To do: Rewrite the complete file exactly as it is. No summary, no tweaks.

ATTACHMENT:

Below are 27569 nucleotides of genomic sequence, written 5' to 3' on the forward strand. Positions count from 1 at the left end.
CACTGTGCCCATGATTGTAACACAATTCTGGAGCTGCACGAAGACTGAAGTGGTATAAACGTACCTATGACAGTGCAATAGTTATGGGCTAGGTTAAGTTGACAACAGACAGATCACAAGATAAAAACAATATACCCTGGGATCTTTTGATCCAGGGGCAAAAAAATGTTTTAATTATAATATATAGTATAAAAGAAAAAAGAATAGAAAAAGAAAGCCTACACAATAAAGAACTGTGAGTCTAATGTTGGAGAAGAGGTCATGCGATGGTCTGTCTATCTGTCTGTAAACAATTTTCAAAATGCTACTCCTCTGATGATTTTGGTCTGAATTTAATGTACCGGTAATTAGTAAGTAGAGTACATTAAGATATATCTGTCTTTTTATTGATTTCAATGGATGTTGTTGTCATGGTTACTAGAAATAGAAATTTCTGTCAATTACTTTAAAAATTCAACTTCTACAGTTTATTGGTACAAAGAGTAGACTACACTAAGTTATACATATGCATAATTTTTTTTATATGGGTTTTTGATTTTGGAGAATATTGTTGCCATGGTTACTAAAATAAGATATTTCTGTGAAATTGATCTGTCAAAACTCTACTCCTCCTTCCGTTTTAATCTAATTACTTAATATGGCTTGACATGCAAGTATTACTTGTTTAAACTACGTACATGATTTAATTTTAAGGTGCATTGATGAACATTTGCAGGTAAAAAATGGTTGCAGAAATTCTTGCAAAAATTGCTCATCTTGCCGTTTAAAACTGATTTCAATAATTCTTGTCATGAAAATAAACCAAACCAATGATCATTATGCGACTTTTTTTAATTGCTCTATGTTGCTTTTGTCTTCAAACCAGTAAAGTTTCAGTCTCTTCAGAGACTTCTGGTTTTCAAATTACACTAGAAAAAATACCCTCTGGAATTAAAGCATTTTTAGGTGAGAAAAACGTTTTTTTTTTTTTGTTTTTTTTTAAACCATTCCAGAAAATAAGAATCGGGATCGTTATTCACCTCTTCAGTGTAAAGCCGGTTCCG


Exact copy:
Below are 27569 nucleotides of genomic sequence, written 5' to 3' on the forward strand. Positions count from 1 at the left end.
CACTGTGCCCATGATTGTAACACAATTCTGGAGCTGCACGAAGACTGAAGTGGTATAAACGTACCTATGACAGTGCAATAGTTATGGGCTAGGTTAAGTTGACAACAGACAGATCACAAGATAAAAACAATATACCCTGGGATCTTTTGATCCAGGGGCAAAAAAATGTTTTAATTATAATATATAGTATAAAAGAAAAAAGAATAGAAAAAGAAAGCCTACACAATAAAGAACTGTGAGTCTAATGTTGGAGAAGAGGTCATGCGATGGTCTGTCTATCTGTCTGTAAACAATTTTCAAAATGCTACTCCTCTGATGATTTTGGTCTGAATTTAATGTACCGGTAATTAGTAAGTAGAGTACATTAAGATATATCTGTCTTTTTATTGATTTCAATGGATGTTGTTGTCATGGTTACTAGAAATAGAAATTTCTGTCAATTACTTTAAAAATTCAACTTCTACAGTTTATTGGTACAAAGAGTAGACTACACTAAGTTATACATATGCATAATTTTTTTTATATGGGTTTTTGATTTTGGAGAATATTGTTGCCATGGTTACTAAAATAAGATATTTCTGTGAAATTGATCTGTCAAAACTCTACTCCTCCTTCCGTTTTAATCTAATTACTTAATATGGCTTGACATGCAAGTATTACTTGTTTAAACTACGTACATGATTTAATTTTAAGGTGCATTGATGAACATTTGCAGGTAAAAAATGGTTGCAGAAATTCTTGCAAAAATTGCTCATCTTGCCGTTTAAAACTGATTTCAATAATTCTTGTCATGAAAATAAACCAAACCAATGATCATTATGCGACTTTTTTTAATTGCTCTATGTTGCTTTTGTCTTCAAACCAGTAAAGTTTCAGTCTCTTCAGAGACTTCTGGTTTTCAAATTACACTAGAAAAAATACCCTCTGGAATTAAAGCATTTTTAGGTGAGAAAAACGTTTTTTTTTTTTTGTTTTTTTTTAAACCATTCCAGAAAATAAGAATCGGGATCGTTATTCACCTCTTCAGTGTAAAGCCGGTTCCG